Why would I tell you my most embarrassing high school moment?
I've been thinking about this month's topic here at YA Outside the Lines since the spring, when we got the list of topics. I thought about alternative embarrassments, you know, those of a lesser degree of Oh, no, you didn't! But you would have known no one's life could be that charmed. So I'm going to share the details of something with you that I've told no one. Not even my trusted high school girlfriend who shared everything about her first high school romance with me.
It was my senior year. I didn't have a boyfriend. I'd never been kissed. And it was the beginning of the second semester. The prom started looming in the distance. I needed someone to ask me to that dance. And hopefully not one of the nerdy guys that were my friends and study mates.
I was a chemistry lab assistant. That meant I set up the experiments, explained the procedure to the class that were "my" students, and I graded their lab write-ups. The chem teacher teased me mercilessly. About boys.
Several of the students called me at night for help on their chemistry homework, but also on their math homework, since I had the reputation of a kind of math guru. And I loved spending time on the phone explaining any kind of problem. (My dad frowned on me just talking on the phone for hours, but if it was school related "tutoring" he looked the other way.)
"I'm not calling for help. I just called to talk to you."
Smooth. I let him go on, sure he'd get around to the lab that was due the next day. We had no other classes in common, but he'd done his homework. On me. He knew what classes I was in, who my friends were, what I did for extra-curricular activities. He asked me if sometime I would play my guitar and sing for him.
"Because I like you. Would you go out with me?"
Oh. My. Goodness. I'd never been on a real date. "Um, where?"
"The drive in?"
"Not on the first date."
"How about the beach? I'm going with Lyle (his best friend) on Saturday. I can pick you up."
Wow. I knew his friend, so that would be a good buffer if I needed one. But, I'd have to wear a bathing suit. "Okay."
We went to the beach. Swimsuit under my shorts and tank top, I told my parents I was going to the library to work on a term paper with a friend. There were more beach trips, bonfires and some-mores. He taught me how to surf. And I got my first kiss. That guy was a good kisser. But then, I knew he'd had experience.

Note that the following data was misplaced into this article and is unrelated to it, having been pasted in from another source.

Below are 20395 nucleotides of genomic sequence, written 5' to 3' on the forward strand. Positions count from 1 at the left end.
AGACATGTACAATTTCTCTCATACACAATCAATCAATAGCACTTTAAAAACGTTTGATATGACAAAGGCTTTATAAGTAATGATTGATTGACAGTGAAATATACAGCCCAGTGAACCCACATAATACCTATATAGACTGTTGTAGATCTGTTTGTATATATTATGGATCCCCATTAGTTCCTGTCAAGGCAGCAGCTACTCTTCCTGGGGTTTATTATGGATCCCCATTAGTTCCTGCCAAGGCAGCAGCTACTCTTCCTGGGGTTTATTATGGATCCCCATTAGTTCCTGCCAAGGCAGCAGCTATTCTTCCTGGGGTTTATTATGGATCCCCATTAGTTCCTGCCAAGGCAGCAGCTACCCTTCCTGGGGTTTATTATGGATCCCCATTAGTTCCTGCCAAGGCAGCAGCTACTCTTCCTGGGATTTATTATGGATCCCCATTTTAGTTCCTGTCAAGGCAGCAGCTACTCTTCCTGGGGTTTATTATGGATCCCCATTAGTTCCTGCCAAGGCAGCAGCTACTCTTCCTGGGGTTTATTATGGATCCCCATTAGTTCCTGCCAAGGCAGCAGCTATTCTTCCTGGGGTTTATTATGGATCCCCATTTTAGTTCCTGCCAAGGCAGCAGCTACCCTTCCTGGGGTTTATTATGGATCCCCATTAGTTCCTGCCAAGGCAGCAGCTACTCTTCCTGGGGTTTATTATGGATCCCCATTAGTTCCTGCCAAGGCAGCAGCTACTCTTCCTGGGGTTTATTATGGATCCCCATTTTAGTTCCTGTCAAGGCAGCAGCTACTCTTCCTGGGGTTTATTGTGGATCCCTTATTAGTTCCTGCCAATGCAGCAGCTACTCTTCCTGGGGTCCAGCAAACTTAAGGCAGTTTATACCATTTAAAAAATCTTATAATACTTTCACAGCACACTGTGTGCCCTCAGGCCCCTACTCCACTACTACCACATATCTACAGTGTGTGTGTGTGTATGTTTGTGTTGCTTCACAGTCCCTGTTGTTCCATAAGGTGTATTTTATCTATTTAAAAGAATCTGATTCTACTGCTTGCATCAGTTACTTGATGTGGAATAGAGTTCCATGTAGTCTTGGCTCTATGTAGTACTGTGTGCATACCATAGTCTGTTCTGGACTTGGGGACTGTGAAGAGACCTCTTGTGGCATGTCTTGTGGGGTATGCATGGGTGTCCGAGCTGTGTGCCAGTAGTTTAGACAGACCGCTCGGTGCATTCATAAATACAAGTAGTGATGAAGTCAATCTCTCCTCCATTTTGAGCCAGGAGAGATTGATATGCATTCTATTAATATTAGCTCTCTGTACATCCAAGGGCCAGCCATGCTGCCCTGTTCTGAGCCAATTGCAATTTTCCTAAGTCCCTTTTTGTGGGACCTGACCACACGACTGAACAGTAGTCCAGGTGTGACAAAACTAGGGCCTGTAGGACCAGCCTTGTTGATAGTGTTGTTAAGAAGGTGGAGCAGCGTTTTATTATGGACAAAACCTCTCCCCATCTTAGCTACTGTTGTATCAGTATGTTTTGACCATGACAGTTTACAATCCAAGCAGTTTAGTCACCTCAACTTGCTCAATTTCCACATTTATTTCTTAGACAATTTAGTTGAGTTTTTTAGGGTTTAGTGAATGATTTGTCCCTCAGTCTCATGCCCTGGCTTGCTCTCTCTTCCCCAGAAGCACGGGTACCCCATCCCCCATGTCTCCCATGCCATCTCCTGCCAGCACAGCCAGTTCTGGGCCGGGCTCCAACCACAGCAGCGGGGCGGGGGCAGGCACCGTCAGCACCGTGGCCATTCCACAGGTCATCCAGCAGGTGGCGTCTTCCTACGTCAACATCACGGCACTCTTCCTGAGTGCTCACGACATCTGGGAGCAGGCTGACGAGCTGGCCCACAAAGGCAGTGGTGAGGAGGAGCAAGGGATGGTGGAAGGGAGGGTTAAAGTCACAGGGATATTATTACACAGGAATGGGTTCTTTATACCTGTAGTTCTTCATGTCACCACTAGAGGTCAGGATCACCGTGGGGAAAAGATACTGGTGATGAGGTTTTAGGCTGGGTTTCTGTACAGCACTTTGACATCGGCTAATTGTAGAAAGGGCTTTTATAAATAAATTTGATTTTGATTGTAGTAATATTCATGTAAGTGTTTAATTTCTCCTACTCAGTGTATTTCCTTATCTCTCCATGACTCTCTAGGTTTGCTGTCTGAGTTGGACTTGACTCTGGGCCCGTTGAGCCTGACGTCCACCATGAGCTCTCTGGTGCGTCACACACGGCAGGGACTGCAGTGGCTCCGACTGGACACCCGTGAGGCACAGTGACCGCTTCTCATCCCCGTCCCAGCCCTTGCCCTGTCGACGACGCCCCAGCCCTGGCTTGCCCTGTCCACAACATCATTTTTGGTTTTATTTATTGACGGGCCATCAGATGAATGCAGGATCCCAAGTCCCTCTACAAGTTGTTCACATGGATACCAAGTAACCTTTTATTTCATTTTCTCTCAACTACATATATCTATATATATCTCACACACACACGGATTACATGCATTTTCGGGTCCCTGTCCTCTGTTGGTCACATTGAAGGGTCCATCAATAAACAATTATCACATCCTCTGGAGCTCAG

The league wrestling tournament was at our school. He asked me to wait for him outside the gym locker room when it was over. His was the last match. It was a back-and-forth battle, which, at the last minute, he won. His win put our school in first place. The gym went wild. I was giddy. That was my boyfriend.
I'd never waited outside the gym for a guy, but there were plenty of girls sitting on the lunch tables, combing their hair, putting on lipstick, joking with each other. I sat by myself at a far table, on the side that gave me a good view of the exit from the locker room. Some of the regulars called to me to join them, but I shook my head. I was too nervous to listen to anyone.
My dreamboat (did I mention he was dropped gorgeous?) walked around the brick wall and spotted me. Before I could extricate myself from the picnic table, a woman ran toward him. She was older than either of us, in her early twenties at least. She jumped into his arms, wrapped her legs around his waist and started kissing him. Definitely not his older sister.
A couple of the still-waiting girls looked at me and shook their heads. Thank goodness I'd borrowed my dad's car. How I got to the parking lot through my tears is beyond me. I'd known that my boyfriend had dated an "older woman" before me, but he'd told me he broke up with her because she was too controlling.
I felt like a fool. Especially at school on Monday. I walked into my first period class, government, and the whispers started. The teacher was (it couldn't get worse than this) the football and wrestling coach. He commented on seeing me waiting outside the locker room. Could the ground not open and swallow me?
At the end of the period, my ex-boyfriend knocked on the open chem office door. "Can I walk you to math and explain what happened?"
Nope. The red on my face wasn't from sunburn. My chem teacher came to the rescue again. I still love that man.
How do you survive your first break-up? In public, with the most-loved guy on campus?
Just remembering it paints a deep red on my throat and chest.
But I survived. And that never happened to me again.
Fae Rowen discovered the romance genre after years as a science fiction freak. Writing futuristics and medieval paranormals, she jokes that she can live anywhere but the present. As a mathematician, she knows life’s a lot more fun when you get to define your world and its rules.
Punished, oh-no, that’s published as a co-author of a math textbook, she yearns to hear personal stories about finding love from those who read her books, rather than the horrors of calculus lessons gone wrong. She is grateful for good friends who remind her to do the practical things in life like grocery shop, show up at the airport for a flight and pay bills.
A “hard” scientist who avoided writing classes like the plague, she now shares her brain with characters who demand that their stories be told. Amazing, gifted critique partners keep her on the straight and narrow. Feedback from readers keeps her fingers on the keyboard, putting the finishing touches on P.R.I.S.M. Book Two.
P.R.I.S.M., a young adult science fiction romance story of survival, betrayal, resolve, deceit, lies, and love.